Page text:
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Search Our Fish For Sale Koi with KHV

Introduction; Koi herpesvirus (KHV) is a highly contagious virus that causes significant morbidity and mortality in common carp (Cyprinus carpio) varieties (Hedrick et al. 2000, Haenen et al. 2004). Common carp is raised as a foodfish in many countries and has also been selectively bred for the ornamental fish industry where it is known as koi. The first recognized case of KHV occurred in the United Kingdom in 1996 (Haenen et al. 2004). Since then other cases have been confirmed in almost all countries that culture Koi and or common carp with the exception of Australia (Hedrick et al. 2000; Haenen et al. 2004, Pokorova et al. 2005). This information sheet is intended to inform veterinarians, biologists, fish producers and hobbyists about KHV disease.


What Is KHV? Koi herpesvirus (also known as Cyprinid herpesvirus 3; CyHV3) is classified as a double-stranded DNA virus belonging to the family Alloherpesviridae (which includes fish herpesviruses). The work of Waltzek and colleagues (Waltzek et al. 2005, 2009) revealed that KHV is indeed a  

herpesvirus, based on virus morphology and genetics, and is closely related to carp pox virus (Cyprinid herpesvirus 1; CyHV1) and goldfish hematopoietic necrosis virus (Cyprinid herpesvirus 2; CyHV2). Koi herpesvirus disease has been diagnosed in Koi and common carp (Hedrick et al. 2000; OATA 2001). Other cyprinids (e.g., goldfish; Carassius auratus and grass carp; Ctenopharyngodon idella) and non-cyprinid species are typically unaffected by KHV, although KHV DNA has been detected in the tissues of goldfish and other fish species exposed to the virus using polymerase chain reaction (PCR) testing methods (El-Matbouli et al. 2007, Sadler et al. 2008, Bergmann et al. 2009, Kempter et al. 2009). Hybrid goldfish (male goldfish C. auratus x female common carp C. carpio) were moderately resistant to mortality following experimental infection with KHV (Hedrick et al. 2006). Whether hybrid common carp, other cyprinids, or non-cyprinid species can harbor KHV and later transmit the disease to naïve common carp varieties remains controversial. Koi herpesvirus disease (KHVD) affects fish of various ages, often resulting in 80–100% mortality in susceptible populations when water temperatures are between 60° and 77°F (16° and 25 °C) (Haenen et al. 2004). However, as with other herpesviral infections, KHV may remain in the infected fish for life; therefore, fish that recover from a KHV outbreak should be considered as carriers of the virus (Petty and Fraser 2005, St. Hilaire et al. 2005, Eide et al. 2011).


What are the signs of KHV? Clinical signs of KHV are often non-specific. Mortality may begin very rapidly in infected populations, with deaths starting within 24 to 48 hours after the initial onset of clinical signs. In experimental studies, 82% of fish exposed to the virus at a water temperature of 72°F (22°C) died within the first 15 days (Ronen et al. 2003). KHV infection may produce severe gill lesions which exhibit as gill mottling with red and white patches (Figure 1) (may be similar to columnaris disease signs; SRAC publication #479b on Columnaris Disease). The white patches are due to necrosis (death) of the gill tissue. Gill lesions caused by KHV disease are the most common clinical signs in affected Koi. Other external signs of KHV may include bleeding gills, sunken eyes, and pale patches on the skin. Some KHV infected Koi may have a notched nose (Goodwin 2012). In some cases, secondary bacterial and parasitic infections may be the most obvious problem, masking the damage caused by the primary viral infection. Microscopic examination of gill biopsies often reveals high numbers of bacteria and various parasites (Hedrick et al. 2000; Haenen et al. 2004). Internal signs of KHVD are variable and non-specific but may include greater than normal adhesions in the body cavity and enlargement and/or mottled appearance of internal organs (Hedrick et al. 2000; Haenen et al 2004). Behaviorally, affected fish often remain near the surface, swim lethargically and may exhibit respiratory distress and uncoordinated swimming.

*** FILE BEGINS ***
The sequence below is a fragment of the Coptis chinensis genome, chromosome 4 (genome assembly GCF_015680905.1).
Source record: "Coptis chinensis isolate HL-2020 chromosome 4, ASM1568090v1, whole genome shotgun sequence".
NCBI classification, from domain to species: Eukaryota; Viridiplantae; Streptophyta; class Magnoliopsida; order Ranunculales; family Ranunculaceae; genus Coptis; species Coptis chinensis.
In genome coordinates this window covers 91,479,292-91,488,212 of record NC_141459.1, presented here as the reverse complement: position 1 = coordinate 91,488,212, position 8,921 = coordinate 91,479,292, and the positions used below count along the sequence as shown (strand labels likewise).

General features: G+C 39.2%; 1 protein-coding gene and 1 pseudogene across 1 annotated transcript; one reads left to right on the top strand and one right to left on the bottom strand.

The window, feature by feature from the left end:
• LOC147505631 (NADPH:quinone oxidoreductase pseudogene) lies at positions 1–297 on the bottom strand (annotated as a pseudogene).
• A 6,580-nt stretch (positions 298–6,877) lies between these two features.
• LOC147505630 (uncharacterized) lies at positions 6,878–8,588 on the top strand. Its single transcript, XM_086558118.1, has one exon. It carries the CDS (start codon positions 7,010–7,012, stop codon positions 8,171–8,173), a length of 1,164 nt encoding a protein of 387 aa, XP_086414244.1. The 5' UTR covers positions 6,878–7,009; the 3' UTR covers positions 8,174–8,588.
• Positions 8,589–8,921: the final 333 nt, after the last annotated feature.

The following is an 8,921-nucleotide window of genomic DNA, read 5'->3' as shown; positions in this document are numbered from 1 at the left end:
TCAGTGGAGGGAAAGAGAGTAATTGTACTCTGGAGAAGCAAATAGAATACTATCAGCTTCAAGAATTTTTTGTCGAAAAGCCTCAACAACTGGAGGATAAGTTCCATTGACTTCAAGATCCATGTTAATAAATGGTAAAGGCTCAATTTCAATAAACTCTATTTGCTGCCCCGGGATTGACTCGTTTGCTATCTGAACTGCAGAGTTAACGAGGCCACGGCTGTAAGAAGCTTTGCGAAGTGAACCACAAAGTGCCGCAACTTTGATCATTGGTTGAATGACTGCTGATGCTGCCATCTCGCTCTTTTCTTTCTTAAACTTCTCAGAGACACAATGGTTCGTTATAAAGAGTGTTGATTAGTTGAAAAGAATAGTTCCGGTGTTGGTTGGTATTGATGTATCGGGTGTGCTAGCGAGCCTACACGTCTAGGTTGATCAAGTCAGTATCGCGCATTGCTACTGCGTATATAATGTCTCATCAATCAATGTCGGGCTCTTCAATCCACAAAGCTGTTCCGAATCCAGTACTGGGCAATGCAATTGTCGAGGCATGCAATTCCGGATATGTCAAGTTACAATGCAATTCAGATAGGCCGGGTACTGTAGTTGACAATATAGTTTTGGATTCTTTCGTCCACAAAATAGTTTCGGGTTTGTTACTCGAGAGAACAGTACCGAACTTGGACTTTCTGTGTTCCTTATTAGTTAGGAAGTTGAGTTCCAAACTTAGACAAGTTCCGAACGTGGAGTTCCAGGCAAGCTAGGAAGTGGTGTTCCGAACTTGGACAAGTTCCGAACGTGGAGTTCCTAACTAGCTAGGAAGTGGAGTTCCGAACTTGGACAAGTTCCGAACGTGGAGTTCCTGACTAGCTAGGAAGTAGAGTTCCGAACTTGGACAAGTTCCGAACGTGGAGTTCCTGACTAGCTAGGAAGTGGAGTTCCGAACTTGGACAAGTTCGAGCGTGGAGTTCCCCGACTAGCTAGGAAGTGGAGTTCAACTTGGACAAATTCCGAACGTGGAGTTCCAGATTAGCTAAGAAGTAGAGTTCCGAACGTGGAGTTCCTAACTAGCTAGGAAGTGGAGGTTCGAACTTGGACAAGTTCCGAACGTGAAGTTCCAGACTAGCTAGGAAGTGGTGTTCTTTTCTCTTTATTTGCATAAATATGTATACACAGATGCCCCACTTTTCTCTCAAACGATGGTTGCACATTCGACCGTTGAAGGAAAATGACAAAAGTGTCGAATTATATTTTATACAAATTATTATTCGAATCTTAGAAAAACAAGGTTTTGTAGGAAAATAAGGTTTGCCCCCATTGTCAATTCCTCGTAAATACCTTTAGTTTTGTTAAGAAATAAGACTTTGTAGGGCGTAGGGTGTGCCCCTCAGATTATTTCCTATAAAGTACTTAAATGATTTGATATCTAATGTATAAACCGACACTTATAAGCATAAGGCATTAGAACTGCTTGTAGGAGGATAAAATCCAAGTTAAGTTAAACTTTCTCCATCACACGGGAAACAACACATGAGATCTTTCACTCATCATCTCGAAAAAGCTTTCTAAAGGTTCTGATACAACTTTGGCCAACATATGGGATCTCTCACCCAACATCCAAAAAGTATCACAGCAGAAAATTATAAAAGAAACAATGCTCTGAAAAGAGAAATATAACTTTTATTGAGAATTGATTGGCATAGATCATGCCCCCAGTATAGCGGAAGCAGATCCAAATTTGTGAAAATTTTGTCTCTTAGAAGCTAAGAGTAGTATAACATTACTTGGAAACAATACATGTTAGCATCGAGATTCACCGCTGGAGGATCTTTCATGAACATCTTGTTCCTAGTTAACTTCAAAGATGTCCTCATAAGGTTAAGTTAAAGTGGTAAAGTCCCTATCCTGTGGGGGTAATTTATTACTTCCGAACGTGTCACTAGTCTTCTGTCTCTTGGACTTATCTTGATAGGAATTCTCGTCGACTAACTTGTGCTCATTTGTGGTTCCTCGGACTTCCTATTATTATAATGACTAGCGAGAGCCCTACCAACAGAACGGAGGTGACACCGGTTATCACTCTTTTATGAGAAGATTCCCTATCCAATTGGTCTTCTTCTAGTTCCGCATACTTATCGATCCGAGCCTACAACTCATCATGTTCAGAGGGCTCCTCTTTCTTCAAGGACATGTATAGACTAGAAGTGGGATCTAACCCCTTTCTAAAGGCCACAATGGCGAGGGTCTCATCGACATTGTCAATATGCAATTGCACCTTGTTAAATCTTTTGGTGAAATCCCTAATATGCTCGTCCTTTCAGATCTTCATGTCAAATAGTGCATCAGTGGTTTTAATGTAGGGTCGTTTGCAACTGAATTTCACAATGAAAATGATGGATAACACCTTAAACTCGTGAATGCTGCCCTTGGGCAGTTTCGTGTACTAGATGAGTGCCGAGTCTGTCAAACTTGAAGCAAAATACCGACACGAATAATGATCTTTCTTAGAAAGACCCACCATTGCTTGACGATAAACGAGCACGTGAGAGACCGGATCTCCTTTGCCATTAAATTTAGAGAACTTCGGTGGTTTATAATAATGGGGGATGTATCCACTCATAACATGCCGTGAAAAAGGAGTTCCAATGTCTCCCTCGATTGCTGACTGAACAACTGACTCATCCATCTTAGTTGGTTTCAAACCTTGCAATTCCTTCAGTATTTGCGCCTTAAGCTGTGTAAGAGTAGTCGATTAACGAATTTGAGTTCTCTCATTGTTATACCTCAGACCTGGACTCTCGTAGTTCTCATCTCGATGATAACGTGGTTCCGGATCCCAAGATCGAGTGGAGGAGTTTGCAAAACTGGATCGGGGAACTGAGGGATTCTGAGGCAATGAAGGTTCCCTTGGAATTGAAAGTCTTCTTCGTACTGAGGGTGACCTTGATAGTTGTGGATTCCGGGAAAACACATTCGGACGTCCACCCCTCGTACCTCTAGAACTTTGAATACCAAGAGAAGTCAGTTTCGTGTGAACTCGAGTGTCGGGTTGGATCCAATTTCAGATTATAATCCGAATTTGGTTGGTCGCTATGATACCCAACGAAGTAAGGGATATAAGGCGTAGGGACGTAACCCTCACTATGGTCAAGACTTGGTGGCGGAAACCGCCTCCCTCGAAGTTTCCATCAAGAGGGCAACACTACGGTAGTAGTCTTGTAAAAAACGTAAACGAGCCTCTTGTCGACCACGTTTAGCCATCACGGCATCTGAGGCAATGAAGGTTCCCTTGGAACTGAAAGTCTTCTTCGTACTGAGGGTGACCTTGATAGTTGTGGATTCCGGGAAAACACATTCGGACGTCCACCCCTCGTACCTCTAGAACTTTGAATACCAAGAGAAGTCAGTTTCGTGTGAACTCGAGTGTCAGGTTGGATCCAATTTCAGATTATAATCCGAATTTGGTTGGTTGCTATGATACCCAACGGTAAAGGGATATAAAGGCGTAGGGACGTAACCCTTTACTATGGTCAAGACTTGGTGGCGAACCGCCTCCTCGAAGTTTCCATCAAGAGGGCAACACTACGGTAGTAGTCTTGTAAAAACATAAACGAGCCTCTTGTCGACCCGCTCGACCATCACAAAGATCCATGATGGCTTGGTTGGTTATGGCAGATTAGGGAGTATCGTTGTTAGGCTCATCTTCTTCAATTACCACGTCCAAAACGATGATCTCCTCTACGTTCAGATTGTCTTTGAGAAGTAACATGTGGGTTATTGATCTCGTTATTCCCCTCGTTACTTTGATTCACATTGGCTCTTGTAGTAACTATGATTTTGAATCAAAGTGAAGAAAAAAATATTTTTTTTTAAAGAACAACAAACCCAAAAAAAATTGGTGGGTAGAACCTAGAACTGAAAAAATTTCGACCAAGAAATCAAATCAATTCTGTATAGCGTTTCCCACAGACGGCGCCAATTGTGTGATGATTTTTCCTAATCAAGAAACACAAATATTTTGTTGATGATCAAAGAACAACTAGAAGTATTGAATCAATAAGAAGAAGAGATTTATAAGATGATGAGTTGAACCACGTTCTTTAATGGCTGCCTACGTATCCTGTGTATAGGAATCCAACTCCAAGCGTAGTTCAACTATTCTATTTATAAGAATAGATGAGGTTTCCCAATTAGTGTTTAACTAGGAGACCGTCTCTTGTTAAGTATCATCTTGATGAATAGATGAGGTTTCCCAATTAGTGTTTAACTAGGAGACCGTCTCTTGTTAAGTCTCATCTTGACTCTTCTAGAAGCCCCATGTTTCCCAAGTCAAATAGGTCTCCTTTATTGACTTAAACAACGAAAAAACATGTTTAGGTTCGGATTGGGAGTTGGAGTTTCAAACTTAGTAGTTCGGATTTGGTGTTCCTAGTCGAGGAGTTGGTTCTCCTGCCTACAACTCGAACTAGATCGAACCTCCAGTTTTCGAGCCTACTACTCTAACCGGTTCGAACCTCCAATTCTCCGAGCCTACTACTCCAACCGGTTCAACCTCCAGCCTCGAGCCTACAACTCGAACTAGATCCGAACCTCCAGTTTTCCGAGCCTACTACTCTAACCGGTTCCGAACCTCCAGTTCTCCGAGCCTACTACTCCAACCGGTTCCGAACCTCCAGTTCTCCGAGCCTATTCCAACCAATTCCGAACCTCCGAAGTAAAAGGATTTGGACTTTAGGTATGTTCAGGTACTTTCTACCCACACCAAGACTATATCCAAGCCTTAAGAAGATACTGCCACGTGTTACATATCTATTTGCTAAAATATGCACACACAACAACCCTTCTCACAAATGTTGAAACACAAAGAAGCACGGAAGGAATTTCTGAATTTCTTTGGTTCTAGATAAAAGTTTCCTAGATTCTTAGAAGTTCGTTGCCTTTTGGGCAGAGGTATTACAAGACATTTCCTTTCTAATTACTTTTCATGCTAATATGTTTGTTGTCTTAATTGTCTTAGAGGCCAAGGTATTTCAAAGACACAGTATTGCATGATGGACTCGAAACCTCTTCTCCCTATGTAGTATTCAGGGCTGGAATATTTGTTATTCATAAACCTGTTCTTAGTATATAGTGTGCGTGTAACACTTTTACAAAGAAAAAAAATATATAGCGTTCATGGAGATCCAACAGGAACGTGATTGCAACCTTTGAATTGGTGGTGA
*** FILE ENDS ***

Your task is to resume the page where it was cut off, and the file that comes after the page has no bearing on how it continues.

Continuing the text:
Koi Herpesvirus Disease (KHVD)1 Kathleen H. Hartman, Roy P.E. Yanong, Deborah B. Pouder, B. Denise Petty, Ruth Francis-Floyd, Allen C. Riggs, and Thomas B. Waltzek


Figure 1 Koi with mottled gills and sunken eyes due to Koi herpesvirus disease.

How do fish get infected with KHV? Methods of spreading (transmission) of KHV include direct contact with infected fish, contact with fluids from infected fish; and contact with water, mud, or other fomites/vectors that have come into contact with contaminated systems. The infectious virus primarily enters susceptible fish through the skin, including gill tissue (Costes et al. 2009). Depending upon water temperature, susceptible fish that are exposed to K   HV may either become infected, develop disease, and die; or they may survive the initial outbreak of the disease and become carriers of the virus (Petty and Fraser 2005, St. Hilaire et al. 2005, Eide et al. 2011). Fish that survive exposure to KHV or receive the KHV vaccine may become immunized and develop a level of protection against the virus, although the length of protection remains unknown (Ronen et al. 2003, Perelberg et al. 2008). Survivors of KHV outbreaks may become carriers of the virus and may be capable of spreading the disease to susceptible fish. These carrier fish may not show signs of KHV infection although they may be carrying and/or shedding the virus.

How does water temperature affect KHV disease? KHV disease (KHVD) outbreaks typically occur in spring and autumn when water temperatures are between 60° and 77°F (16° and 25 °C) with an incubation period of 7–21 days depending upon water temperature (Haenen et al. 2004). KHVD at temperatures as low as 60°F (15.516°C) has been reported in common carp outbreaks in Japan, and experimental trials have shown that the virus can induce mortality up to about 82°F (28°C). Warmer water temperatures more rapidly induce clinical disease as compared to fish held at lower temperatures. At lower water temperatures (e.g., 55°F [13°C]), the virus can infect fish without inducing clinical signs of disease, but when permissive water temperatures are again experienced, the fish show typical KHV signs and may die (Gilad et al. 2003, St. Hilaire et al. 2005).